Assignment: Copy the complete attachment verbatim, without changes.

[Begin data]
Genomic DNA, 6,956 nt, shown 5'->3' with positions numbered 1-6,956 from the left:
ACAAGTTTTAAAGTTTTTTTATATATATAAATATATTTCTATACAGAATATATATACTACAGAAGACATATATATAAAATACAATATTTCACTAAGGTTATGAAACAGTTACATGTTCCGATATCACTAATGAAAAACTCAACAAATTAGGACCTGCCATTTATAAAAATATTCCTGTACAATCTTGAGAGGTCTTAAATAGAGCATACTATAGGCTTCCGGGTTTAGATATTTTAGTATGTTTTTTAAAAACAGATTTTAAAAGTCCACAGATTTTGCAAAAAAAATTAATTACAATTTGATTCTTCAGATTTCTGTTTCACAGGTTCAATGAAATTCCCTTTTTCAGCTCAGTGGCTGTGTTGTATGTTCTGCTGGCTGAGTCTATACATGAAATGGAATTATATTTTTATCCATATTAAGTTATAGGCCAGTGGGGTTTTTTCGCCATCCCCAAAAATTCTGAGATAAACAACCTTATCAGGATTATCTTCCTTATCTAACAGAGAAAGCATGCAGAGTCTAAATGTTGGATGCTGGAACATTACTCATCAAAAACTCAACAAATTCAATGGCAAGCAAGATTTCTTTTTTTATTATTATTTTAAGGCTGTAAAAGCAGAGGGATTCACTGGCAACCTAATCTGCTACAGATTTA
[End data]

Genomic DNA, 6,956 nt, shown 5'->3' with positions numbered 1-6,956 from the left:
ACAAGTTTTAAAGTTTTTTTATATATATAAATATATTTCTATACAGAATATATATACTACAGAAGACATATATATAAAATACAATATTTCACTAAGGTTATGAAACAGTTACATGTTCCGATATCACTAATGAAAAACTCAACAAATTAGGACCTGCCATTTATAAAAATATTCCTGTACAATCTTGAGAGGTCTTAAATAGAGCATACTATAGGCTTCCGGGTTTAGATATTTTAGTATGTTTTTTAAAAACAGATTTTAAAAGTCCACAGATTTTGCAAAAAAAATTAATTACAATTTGATTCTTCAGATTTCTGTTTCACAGGTTCAATGAAATTCCCTTTTTCAGCTCAGTGGCTGTGTTGTATGTTCTGCTGGCTGAGTCTATACATGAAATGGAATTATATTTTTATCCATATTAAGTTATAGGCCAGTGGGGTTTTTTCGCCATCCCCAAAAATTCTGAGATAAACAACCTTATCAGGATTATCTTCCTTATCTAACAGAGAAAGCATGCAGAGTCTAAATGTTGGATGCTGGAACATTACTCATCAAAAACTCAACAAATTCAATGGCAAGCAAGATTTCTTTTTTTATTATTATTTTAAGGCTGTAAAAGCAGAGGGATTCACTGGCAACCTAATCTGCTACAGATTTA